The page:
Before becoming an Umayyad Caliph, Abd al-Malik initiated a settlement at Ramla in 712. Shortly thereafter, he commissioned the construction of Jami' al-Abyad, or the White Mosque; however it wasn't completed until the reign of the succeeding caliph, Umar. Subsequently, during one of many turbulent occupations that resulted in damages to the mosque, it was reconstructed in 1268 by the Mamluk ruler Baybars.
Much of the mosque was constructed in white marble with cypress and cedar wood used for the doors. With its four facades organized on a cardinal axis, it measured approximately 93 x 84 meters. One entered the mosque from a gate on the eastern facade, which is currently in a state of disrepair. The still present minaret is to the north of the structure, square in shape with five stories highlighted each adorned with window niches and with a balcony towards the top. Probably influenced by Crusader design, it was constructed by the Sultan al-Nasir Muhammad in 1318, however there is some speculation that the minaret may have earlier been located closer to the center of the mosque as remnants of a square foundation have been found there. This may have, however, been just a fountain. The mosque also featured three underground cisterns with barrel-vaulted aisles below the central court.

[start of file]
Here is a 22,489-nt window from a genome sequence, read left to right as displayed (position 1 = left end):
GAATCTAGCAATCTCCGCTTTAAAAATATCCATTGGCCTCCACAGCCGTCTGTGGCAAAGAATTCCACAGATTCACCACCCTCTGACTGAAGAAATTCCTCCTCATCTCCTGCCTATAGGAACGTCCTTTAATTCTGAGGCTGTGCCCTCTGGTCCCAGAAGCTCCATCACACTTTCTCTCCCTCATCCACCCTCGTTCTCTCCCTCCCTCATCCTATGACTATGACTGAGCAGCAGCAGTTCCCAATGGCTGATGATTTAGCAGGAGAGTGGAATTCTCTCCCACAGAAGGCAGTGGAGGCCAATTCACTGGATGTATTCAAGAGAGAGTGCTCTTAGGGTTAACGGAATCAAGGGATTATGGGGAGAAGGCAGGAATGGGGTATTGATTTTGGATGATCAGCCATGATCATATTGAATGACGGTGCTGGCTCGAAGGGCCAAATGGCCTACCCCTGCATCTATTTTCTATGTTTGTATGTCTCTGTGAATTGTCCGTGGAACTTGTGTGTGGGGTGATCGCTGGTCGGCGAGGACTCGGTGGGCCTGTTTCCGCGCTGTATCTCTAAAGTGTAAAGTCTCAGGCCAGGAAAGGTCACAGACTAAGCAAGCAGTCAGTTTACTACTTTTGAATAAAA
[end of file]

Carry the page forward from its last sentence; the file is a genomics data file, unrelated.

While it is likely that the White Mosque possessed a prominent location in the Umayyad settlement, today it is situated to the west of the central thoroughfare in the old quarters of the city. Yet, it is still maintains significance as it contains the shrine of a famous Palestinian saint Nabi Salih at its northwestern-most section. The original dome-covered shrine has been exchanged for a concrete building with a leveled roof.
Prag, Kay. Israel & the Palestinian Territories Blue Guide, 315-322. London: A & C Publishers Limited, 2002.